Friday, 24 August 2012

Encounters at Airports


Although I really enjoyed flying to England with Turkish Airlines - the best way to get to Birmingham from Cape Town, - there was a pile-up of Passengers-in-Transit at Istanbul in the early hours of the morning as about 5 planes had landed at once.  Istanbul has become a central hub, not only for people travelling around Europe but also those heading on to the East. Normally, I would never travel around Europe in the peak tourist season - August, but of course, this time I had no choice re my dad's funeral.  For reasons which I fail to understand, we all (several hundred people) had to be shepherded through a very small gate to go through Security again, before we could go in search of our departure gates for ongoing flights. Even more absurdly, half of us were redirected when we got to said gate, and had to fight our way back against the tide to first have our passports scrutinized. This put us at the back of the same queue again and being somewhat disgruntled we struck up brief conversations.
 I've always been tempted to chat in such circumstances and often make the first move. Sometimes it is unwise to approach the nearest man to do this, especially if they are an Arab or Israeli. However, I was surrounded by mostly Moslem women (who don't look approachable) or Chinese, so there wasn't much choice.  I did first ask one young girl if she was getting married (she was tiny and carrying a large wedding-dress-shaped white bag high above her head). Of course, she was, and proved to be an American living in Manhattan, on her way, excitedly, to Israel to tie the knot. When the queue appeared to stop moving, even at snail's pace, I started a conversation with a large, bearded gentleman next to me. Mistake. Within seconds he was complimenting me on my beauty, telling me I looked just like the women from his home country (Iran) and edging even closer in the crush, with a lascivious look in his eye. I got away from him, only to chat to a more harmless-looking man, who proved to be an Israeli. Even worse. Within two sentences, he had his arm round my shoulders, expounding the virtues of Israel, as if I was an old friend. I shouldn't have tried out my two sentences of Hebrew. ...At last the queue began to move....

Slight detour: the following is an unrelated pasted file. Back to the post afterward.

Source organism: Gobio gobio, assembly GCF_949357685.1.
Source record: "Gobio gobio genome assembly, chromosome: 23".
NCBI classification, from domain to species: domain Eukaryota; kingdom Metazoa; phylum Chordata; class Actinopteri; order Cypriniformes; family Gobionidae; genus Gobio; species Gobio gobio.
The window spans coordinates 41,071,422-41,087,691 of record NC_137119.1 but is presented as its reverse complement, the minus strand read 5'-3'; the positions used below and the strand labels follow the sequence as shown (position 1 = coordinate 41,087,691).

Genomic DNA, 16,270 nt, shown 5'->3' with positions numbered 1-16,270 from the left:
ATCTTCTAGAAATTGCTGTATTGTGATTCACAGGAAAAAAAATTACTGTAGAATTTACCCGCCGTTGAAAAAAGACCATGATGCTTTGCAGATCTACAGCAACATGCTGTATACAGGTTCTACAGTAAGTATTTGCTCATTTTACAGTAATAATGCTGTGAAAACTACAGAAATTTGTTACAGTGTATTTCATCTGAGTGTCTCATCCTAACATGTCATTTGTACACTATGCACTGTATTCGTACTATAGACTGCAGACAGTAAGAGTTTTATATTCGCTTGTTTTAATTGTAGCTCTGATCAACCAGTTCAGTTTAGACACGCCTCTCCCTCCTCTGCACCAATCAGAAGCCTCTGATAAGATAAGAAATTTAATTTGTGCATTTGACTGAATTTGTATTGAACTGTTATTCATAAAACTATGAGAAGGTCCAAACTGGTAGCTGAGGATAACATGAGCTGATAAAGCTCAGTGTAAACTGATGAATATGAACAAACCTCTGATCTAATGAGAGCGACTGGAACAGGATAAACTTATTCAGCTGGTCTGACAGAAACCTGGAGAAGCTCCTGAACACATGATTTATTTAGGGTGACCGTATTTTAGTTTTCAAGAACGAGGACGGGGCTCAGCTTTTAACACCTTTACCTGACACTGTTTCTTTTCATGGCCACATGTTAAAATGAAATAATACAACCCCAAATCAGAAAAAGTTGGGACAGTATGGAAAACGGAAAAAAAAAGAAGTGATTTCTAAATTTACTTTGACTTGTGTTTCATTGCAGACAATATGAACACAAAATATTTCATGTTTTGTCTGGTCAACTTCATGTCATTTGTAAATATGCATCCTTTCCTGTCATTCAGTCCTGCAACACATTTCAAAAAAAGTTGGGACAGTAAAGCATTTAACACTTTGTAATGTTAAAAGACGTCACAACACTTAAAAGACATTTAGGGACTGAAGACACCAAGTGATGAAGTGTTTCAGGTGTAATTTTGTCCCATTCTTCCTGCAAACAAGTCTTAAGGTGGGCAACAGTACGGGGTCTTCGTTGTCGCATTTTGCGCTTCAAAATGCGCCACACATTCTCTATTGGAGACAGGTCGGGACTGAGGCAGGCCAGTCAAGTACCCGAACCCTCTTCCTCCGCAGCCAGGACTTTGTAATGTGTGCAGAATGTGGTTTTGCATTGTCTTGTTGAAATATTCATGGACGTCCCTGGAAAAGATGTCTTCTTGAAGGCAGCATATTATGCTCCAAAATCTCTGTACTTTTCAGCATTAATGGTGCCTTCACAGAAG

On the plane home, I found myself next to a skull-capped gentleman who was clearly fasting as he refused the delicious meal that was brought around.  I enquired if this was the case and apologised for eating in front of him. Mistake.  He proved to be very garrulous, explaining that he had lived in England for 32 years and was now going to visit his home country - Afghanistan!  I was a little taken aback because it seemed he planned to stay and leave his wife and family back in the UK (?)  Luckily, another passenger arrived and sat between us...
My last encounter was with a Customs Officer on my return to Cape Town. In twenty years, I have never been stopped but my number came up that day.  I replied composedly to his first questions until, "What was the purpose of your visit to England?"   "My dad died" said I, and lost it.  (Waterworks).  The poor man was so embarrassed, he abandoned the rest of his questions and waved me straight through.

1 comment:

  1. Sounds like you had an interesting time. Almost reads like the script of a romantic comedy! I have to remember to use tears on customs officers. Its terrible though, after a death of a loved one, you can fall apart without warning over the strangest things. This time it worked in your favor!

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